As long as there’s a hole in the depth chart at safety, you’ve got to give Fertitta a chance to see the field. And as long as there are multiple sub-packages and schemes being deployed by Brian VanGorder, there’s always a chance that a sure tackler like Fertitta can find a role. But it just feels like there are other options available that’ll better suit what VanGorder and Todd Lyght want from their secondary, leaving coverage teams the likely home for Fertitta in 2016 and beyond.

 

2016’s Irish A-to-Z
Josh Adams
Josh Barajas
Alex Bars
Asmar Bilal
Hunter Bivin
Grant Blankenship
Jonathan Bonner
Ian Book
Parker Boudreaux
Miles Boykin
Justin Brent
Devin Butler
Jimmy Byrne
Daniel Cage
Chase Claypool
Nick Coleman
Te’von Coney
Shaun Crawford
Scott Daly
Micah Dew-Treadway
Liam Eichenberg
Jalen Elliott

2018 twins Jayson and Justin Ademilola commit to Irish

Ademilola twins 247
247 Sports
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Notre Dame’s 2018 recruiting class just doubled up, adding twin brothers Jayson and Justin Ademilola. The New Jersey natives—both potential impact players on the defensive line—pledged their commitment to the Irish on Sunday, adding two more building blocks to a distant recruiting class that’s all of a sudden got some serious juice.

Fresh off a visit to South Bend, the brothers committed to Notre Dame, picking the Irish over Michigan, Auburn, Georgia, Penn State and more than a dozen other offers. They hail from St. Peter’s Prep, the same high school that produced current Irish quarterback Brandon Wimbush.

Both Jayson and Justin took to Twitter to announce, simultaneously making the news official:

While rankings for the 2018 class (entering their junior season) aren’t formalized, 247 Sports views both brothers as 4-star prospects. Justin is more of an edge player—currently an outside linebacker or rush end—while Jayson profiles as a three-technique defensive tackle.

Steve Wiltfong, 247 Sports’ director of recruiting, caught up with Rich Hansen, the high school coach at St. Peter’s Prep. Hansen had this to say about the two brothers.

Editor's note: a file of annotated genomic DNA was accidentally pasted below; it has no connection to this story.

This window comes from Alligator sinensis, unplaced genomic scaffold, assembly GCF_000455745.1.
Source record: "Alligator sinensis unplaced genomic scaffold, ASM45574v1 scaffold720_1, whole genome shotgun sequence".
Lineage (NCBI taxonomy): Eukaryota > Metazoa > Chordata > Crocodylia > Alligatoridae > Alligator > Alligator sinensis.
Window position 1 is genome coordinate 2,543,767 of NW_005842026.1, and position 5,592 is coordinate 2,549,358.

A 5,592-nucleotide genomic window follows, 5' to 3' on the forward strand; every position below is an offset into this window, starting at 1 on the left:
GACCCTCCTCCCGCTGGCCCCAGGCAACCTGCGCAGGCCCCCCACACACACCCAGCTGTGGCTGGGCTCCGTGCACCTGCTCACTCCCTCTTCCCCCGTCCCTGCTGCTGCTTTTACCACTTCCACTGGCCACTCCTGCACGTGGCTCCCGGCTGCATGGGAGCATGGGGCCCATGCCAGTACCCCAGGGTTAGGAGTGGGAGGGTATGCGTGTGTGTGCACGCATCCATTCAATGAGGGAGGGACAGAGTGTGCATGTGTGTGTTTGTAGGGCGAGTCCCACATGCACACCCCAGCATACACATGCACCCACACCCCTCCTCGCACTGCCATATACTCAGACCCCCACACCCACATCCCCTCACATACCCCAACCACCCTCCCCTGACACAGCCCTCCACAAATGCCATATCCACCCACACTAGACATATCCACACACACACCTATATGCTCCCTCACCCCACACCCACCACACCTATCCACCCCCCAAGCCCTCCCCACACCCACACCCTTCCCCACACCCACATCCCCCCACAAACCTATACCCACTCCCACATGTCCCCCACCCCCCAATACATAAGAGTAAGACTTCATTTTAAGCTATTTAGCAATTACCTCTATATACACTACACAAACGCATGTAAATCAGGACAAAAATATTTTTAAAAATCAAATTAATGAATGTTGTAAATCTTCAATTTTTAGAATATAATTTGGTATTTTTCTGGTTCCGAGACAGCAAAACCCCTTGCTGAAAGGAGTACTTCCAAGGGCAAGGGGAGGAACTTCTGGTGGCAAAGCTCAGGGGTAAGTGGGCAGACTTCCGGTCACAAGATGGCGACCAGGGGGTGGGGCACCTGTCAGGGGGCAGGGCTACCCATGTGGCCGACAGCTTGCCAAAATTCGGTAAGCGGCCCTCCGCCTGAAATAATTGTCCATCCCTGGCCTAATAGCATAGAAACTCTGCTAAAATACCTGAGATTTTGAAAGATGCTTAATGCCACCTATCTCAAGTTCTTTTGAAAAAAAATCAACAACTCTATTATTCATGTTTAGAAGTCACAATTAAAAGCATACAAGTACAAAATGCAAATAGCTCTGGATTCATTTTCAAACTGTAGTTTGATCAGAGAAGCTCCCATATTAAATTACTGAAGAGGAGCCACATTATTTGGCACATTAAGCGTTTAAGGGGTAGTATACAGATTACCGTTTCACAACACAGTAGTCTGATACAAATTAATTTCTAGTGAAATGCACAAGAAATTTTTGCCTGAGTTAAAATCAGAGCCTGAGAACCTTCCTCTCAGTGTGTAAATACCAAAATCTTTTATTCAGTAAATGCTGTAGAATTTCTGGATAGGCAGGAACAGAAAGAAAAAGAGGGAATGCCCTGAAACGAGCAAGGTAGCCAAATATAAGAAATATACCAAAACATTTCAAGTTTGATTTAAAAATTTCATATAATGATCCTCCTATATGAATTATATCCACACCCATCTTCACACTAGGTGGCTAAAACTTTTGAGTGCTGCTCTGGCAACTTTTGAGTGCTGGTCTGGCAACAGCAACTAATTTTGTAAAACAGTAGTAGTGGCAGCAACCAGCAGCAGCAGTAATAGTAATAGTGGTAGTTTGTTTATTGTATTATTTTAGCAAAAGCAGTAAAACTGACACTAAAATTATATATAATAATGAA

“They’re getting two guys, what they’re doing now is just the tip of the iceberg,” Hansen told 247 Sports said. “The potential, Justin is a really good athlete that can play a multiple of positions. It will be interesting how he develops and what role he fills for them and Jayson I think is going to be a monster inside for them.”

“They’re young, a lot of development is going to take place over the next two years and Notre Dame is going to get two potentially dominant football players at that level.”

The Ademilola brothers make four early commitments to the 2018 class, a sign that Notre Dame’s recruiting—and evaluation process—is humming under Mike Elston’s direction. They join blue-chip quarterback Phil Jurkovec and Indiana running back Markese Stepp.

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Irish A-to-Z: Jalen Elliott

Jalen Elliott Irish 247
Photo courtesy of Irish 247 / Tom Loy
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Don’t know Jalen Elliott yet? You will soon enough.

While the 3-star prospect didn’t land on any national lists of recruiting victories, Notre Dame’s coaching staff believes that they might have their next great strong safety on campus in the Virginia native.